The Fresh Loaf

News & Information for Amateur Bakers and Artisan Bread Enthusiasts

Baking Schools

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AW's picture
AW

Baking Schools

Hi all,


I recently lost my job and am doing a lot of soul-searching for what i might next do. I've been a writing in the healthcare advertising industry since 1988 and love my job, though am also passionate about baking and am wondering if it's time to switch gears. I understand the life to be difficult and not particularly high-paying.



  1. Am I correct about these assumptions?

  2. What are good/reputable schools in Chicago or central Iowa?

  3. What do I need to look for in a school?

  4. What do I need to know once I get out of school?

  5. For those of you who have gone to school while trying to pay mortgages and so forth: How did you do it (BTW: I have no rich aunt or family)?


Thanks for your help.


Kind regards,


Arlene

niagaragirl's picture
niagaragirl

I'll just quick comment on these two


#4 What do you need to know? Everything. But you can better target your ambitions by determining what kind of environment you think you would like to work in. Hotel dessert chef? You'd better know it all. Small to moderate size neighborhood shop? You can possibly get away with some excellent skills in a few areas. Talk to some professionals. Find a small bakery in town that would possibly take you on part time so you can see what things are like.You might also try large supermarkets that have in-store bakeries. Some of them will even train you to a point. Because in some cases, it's just schlepping frozen and thawed dough, but at least you can get a look at one aspect of the working environment.


Just because you have a passion at home does not mean you'd love it as a career. This is from someone who spent two years in a bakery and to this day can barely stomach the sight of a glazed donut. And yes years ago I used to love them. Everyday, I started at 4 am, and went home stinking from fryer grease because we did huge donut business there. I had to have a separate coat just for work because everywhere I went out of hours, people kept sniffing around me. When I had days off, I'd have to shower twice to get the smell out of my hair. It's one of the reasons I went back to bread baking and rarely do desserts. Not all sour grapes though - I really enjoyed my time there and had a good boss.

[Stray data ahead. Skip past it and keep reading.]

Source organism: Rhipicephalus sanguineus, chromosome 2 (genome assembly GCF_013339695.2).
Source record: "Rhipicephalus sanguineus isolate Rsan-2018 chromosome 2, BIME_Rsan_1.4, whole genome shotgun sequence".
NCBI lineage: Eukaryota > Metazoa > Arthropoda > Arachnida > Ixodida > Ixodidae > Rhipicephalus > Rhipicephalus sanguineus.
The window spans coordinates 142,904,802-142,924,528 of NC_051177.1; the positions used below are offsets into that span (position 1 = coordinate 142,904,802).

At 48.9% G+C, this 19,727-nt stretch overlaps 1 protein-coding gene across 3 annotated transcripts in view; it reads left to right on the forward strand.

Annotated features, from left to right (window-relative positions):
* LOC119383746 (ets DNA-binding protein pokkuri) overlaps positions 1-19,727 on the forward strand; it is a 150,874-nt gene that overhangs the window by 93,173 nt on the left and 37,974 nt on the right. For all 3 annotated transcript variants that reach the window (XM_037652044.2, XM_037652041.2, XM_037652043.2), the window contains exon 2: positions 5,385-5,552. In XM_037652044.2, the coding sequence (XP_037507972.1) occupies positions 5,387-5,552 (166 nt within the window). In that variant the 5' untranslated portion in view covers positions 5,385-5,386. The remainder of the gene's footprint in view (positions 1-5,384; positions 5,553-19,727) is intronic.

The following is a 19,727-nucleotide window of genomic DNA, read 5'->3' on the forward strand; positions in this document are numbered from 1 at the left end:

#5 If you are part of the layoffs due to the current economic crunch, you may want to investigate and see if there are any trade programs available for a career change. It all depends on what the trends/needs/available programs are in your area. Check with your county government as well as your state labor department. Many years ago when the big auto layoffs happpend (1970s), the county paid me to attend a trade school. It was just stipend pay, but the tuition was paid in full too. I was able to carry those credits to a 4 year degree program.

dghdctr's picture
dghdctr

I'd second the sentiment of niagaragirl there.  I've been a culinary instructor for years, and I saw a lot of students who could have used 6-12 months experience as a beginning baker before committing themselves to a 2-year, $30,000 program in school.  The good thing about foodservice is that you can try before you buy.  I just don't think it makes sense to pay for baking school or culinary school unless you plan to go into management or ownership.  Graduates typically earn 8 to 12 dollars per hour to start, and it might be that way for years.


The beginner's job is not glamorous, but neither is the owner's, really.  You'll get plenty of opportunity to observe how a production day really goes, how to mix and control large batches of dough, how to get logically from 4:00am to 2:00pm.  Or 4:00pm.  Or 6:00pm (for the owner, sometimes).  It is school, in a manner of speaking, though there's no lecture.  You'll get to see whether you really love working with bread as much as you think you do.  After you clean all the bowls, the mixer, and 100 large sheet pans.  Then go home and shower off all the flour stuck to your hair and arms.


And then if it turns out to be more fun than drudgery -- go for it.  Go to school.


Dan DiMuzio

AW's picture
AW

Dear Dan and niagaragirl,


Thank you for your advice. I worked in the food service kitchen and bakery at Iowa State University and at a deli in Chicago for years while putting myself through art school, so I have a sense about the unpleasantness that comes with the business: the heat, the smelliness, the messiness, etc. I remember going to school after having worked on fish deli trays and having all my classmates sit pretty far away from me. :) In the bakery students did not get to work on the machines so I don't know about that.


I remember the love I had of the physicality of the work, the overall decency of the people with whom I worked, and the hard-working values they had. You've both reminded me of staying true to those values (I am a blue collar girl trying to fit into a white collar world).


Thank you so much for that. And thanks much for helping me understand that it's best to try before I buy (school, that is). Some postings I see for work are asking for schooling, which is why I originally posted this comment.


I don't think I'm interested in the hotel experience; I believe in food as sustenance. I will start talking to people here in Chicago. Thanks a million.


Kind regards,


Arlene